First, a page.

It is absurd and anti-life to be part of a system that compels you to sit in confinement with people of exactly the same age and social class. That system effectively cuts you off from the immense diversity of life and the synergy of variety…
While Mr Gatto’s scathing commentary might seem a little harsh, we must consider the meaning beneath them. Is it really ideal for children to mostly be surrounded by kids of the same age, and only learn from government approved adults? How natural is it for a child to consider those older than themselves as an authority figure to be obeyed? How beneficial is it to separate children from the activities of everyday life in order to teach them about real life? Is it natural to make people ask permission if they’d simply like to use the bathroom? Is the Pythagoras’ Theorem more important than learning a practical building skill from a trusted neighbour? If so, can the same be said for every child?
The author encourages us to consider history before modern schooling, where children were learning from family and communal activities (rather than being set aside with everyone the same age). Children were also considered adults much earlier and often assumed many responsibilities in teenage years rather waiting until they were 18. Mr Gatto explains:
In centuries past the time of a child and adolescent would be occupied in real work, real charity, real adventures, and the realistic search for mentors who might teach what you really wanted to learn. A great deal of time was spent in community pursuits, practicing affection, meeting and studying every level of the community, learning how to make a home, and dozens of other tasks necessary to become a whole man or woman.
When asking if schools actually provide a good form of socialisation today, the author encourages us to consider the costs and benefits of the all possibilities available to us, not only the government endorsed social environments.
The Perverse Incentives of Taxpayer Funding
While most people believe it is good for government to fund schools, they tend to ignore the perverse incentives created by a tax-funded model. This model creates a system where bureaucrats and politicians receive their funding regardless of whether the taxpayer agrees with the end result. The only influence the taxpayer has (since they cannot directly withdraw funding), is through engaging in layered political process of begging their political representatives to make the necessary changes once in power.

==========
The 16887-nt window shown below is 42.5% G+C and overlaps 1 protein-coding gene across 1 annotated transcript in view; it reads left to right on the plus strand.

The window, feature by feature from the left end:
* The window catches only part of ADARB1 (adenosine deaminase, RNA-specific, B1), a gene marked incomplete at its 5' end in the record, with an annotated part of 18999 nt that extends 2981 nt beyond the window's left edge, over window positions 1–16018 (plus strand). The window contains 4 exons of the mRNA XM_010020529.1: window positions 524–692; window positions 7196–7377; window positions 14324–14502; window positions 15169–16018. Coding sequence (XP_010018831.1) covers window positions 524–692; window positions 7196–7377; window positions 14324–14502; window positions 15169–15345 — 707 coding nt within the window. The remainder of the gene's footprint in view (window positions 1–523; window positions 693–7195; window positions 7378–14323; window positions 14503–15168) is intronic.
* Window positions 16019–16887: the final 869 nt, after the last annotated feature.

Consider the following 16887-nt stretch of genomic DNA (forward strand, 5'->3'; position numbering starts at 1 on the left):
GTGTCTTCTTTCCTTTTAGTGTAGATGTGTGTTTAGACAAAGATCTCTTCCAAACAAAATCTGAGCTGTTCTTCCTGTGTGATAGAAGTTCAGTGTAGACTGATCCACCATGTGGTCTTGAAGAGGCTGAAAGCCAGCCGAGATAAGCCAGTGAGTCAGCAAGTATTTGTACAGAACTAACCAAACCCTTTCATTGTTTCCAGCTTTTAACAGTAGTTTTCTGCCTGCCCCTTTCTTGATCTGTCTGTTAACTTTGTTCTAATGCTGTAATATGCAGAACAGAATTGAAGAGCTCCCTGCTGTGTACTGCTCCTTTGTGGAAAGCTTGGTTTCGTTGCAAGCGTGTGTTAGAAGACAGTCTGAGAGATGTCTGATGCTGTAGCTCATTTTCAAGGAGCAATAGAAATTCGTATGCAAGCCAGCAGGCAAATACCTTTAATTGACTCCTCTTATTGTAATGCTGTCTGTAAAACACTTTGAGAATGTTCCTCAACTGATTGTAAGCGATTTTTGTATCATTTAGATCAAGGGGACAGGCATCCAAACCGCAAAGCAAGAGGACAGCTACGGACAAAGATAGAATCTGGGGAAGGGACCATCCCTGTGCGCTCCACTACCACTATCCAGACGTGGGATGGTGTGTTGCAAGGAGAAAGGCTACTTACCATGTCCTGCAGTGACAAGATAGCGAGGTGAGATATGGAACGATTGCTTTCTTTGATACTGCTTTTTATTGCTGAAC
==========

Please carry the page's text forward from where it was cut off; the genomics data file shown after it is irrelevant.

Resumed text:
As an alternative to this power imbalance, the author brings our attention to the decentralised market economy model. In the realm of the marketplace, we know that when a company mistreats us there is always the option to take our dollar elsewhere. Being able to vote with your feet is by definition what makes it different from government-monopolised model. The author highlights the virtues of the decentralised model by referring to historical congregation movements:
As long as people had the choice to vote with their feet, the free market punished severe errors by leaving a congregation empty, just as it could reward a good place by filling it up. And even if enough rotten people were found to make a rotten town or rotten congregation, as long as there was no machinery in place for that one idea to compel all others to bow down before it, the human damage it could cause was strictly limited. Only when situations exist out of which a central orthodoxy can arise, like a pyramid, is there a real danger that some central poison can poison us all.
The author’s point is simple; if the institution (i.e. government schooling) gets funding regardless of whether it serves the people, what incentive does the institution have to reform itself? Trying to reform an institution which has little incentive to provide value (because it gets paid either way) seems like a recipe for failure.
While there is plenty more to be said about this book, you’ve probably gotten the general idea by reading this far. If you’d like to read more, you can find a free copy of the entire book here:
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I’ll leave you with a closing thought from the author:
Whatever an education is, it should make you a unique individual, not a conformist; it should furnish you with an original spirit with which to tackle the big challenges; it should allow you to find values which will be your road map through life; it should make you spiritually rich, a person who loves whatever you are doing, wherever you are, whomever you are with; it should teach you what is important: how to live and how to die.